“People have a tendency to call me a war photographer. I hate that.” These words are murmured by a genial old soul at the start of the recent BBC documentary Don McCullin: Looking for England, but a visitor to the large retrospective of his photographs at the Tate Gallery might be puzzled by the statement. This great artist of the camera has spent the best part of sixty years if not looking for trouble, then certainly finding it—in Cyprus, the Congo, Vietnam, Northern Ireland, Lebanon, Syria. “War is hell” and “man’s inhumanity to man” could be the mottos of his life’s work; the exhibition is harrowing, and sometimes overwhelming.
His career began improbably. Sir Don McCullin, as he is now known since being knighted in 2016, was born poor in 1935, in what was then the depressed, even wretched corner of North London known as Finsbury Park. Today, the neighborhood is mostly gentrified and much prettified—though when McCullin revisits his childhood home in the BBC documentary, parts of it have evidently resisted that trend. Without much formal education, McCullin learned about photography, and especially about the dark room, of whose arts he became such a master, as a national service conscript in the Royal Air Force.
In his early twenties, he began taking photographs of his native Finsbury Park. One of them, The Guvnors in their Sunday Suits, showing a gang of lads who might have been modeled on the Jets in the contemporary West Side Story, was published in the Observer in 1958, and launched McCullin’s career. He took many more pictures of a now vanished London—in 1965 sheep were still being driven through the streets to a slaughterhouse in the Caledonian Road, Islington—before he was drawn to flash-points and hotspots: first Berlin, as the Wall was going up, then the bitter conflict in Cyprus in 1964, which McCullin saw from the Turkish side.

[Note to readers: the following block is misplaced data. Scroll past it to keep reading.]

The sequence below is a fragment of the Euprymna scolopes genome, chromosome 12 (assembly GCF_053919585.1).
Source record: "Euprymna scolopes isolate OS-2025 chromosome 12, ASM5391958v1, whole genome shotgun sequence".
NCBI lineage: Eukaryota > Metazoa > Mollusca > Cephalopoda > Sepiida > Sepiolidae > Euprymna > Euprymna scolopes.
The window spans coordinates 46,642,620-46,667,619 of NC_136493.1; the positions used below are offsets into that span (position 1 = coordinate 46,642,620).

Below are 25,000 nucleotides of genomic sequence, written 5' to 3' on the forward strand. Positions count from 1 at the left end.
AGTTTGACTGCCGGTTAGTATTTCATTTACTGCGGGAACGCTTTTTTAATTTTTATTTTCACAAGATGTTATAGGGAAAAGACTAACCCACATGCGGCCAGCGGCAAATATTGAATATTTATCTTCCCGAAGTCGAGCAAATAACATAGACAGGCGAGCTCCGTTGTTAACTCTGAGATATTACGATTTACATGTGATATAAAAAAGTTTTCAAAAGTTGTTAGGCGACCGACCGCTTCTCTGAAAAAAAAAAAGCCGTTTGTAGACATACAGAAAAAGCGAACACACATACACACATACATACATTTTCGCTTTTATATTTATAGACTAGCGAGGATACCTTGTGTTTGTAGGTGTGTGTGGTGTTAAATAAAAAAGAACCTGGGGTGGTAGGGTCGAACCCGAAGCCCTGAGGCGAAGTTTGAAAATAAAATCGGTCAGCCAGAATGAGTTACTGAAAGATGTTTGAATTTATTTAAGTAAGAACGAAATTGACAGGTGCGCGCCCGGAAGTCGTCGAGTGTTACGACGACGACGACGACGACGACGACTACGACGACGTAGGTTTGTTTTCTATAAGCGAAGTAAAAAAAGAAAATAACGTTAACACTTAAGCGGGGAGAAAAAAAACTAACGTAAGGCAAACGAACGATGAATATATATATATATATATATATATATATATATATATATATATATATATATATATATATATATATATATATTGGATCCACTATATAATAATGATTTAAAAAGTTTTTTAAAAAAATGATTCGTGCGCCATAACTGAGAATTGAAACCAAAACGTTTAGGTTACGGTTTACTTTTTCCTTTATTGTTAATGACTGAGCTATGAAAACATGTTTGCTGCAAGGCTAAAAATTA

Here, we have his first of so many images of dead bodies, grieving widows and mothers, starving children, and prisoners about to be shot, from wars in Biafra to Cambodia to Beirut to Iraq. McCullin was himself photographed in Cyprus by fellow photojournalist John Bulmer carrying an elderly woman to safety under fire. That wasn’t the last time that McCullin found himself in real danger. He was hit by shrapnel in Cambodia, and one of the more eye-catching exhibits in the Tate show is of the Nikon camera he was carrying in Vietnam in 1970 when—as he only realized afterward—it stopped an AK-47 bullet. Mercifully surviving, McCullin produced images that are now indelibly part of the visual history of the last century, such as a shell-shocked GI at Hue, a dead Vietcong fighter with his possessions, including family snaps, strewn beside him.
There are other dangers than gunfire for the war photographer, almost more than for the war correspondent: the temptations of angry partisanship or aestheticization of horror. McCullin is innocent of the first. “No one was my enemy, by the way,” he says, in the companion book to the show. “There was no enemy in war for me. I was a totally neutral, passing-through person.”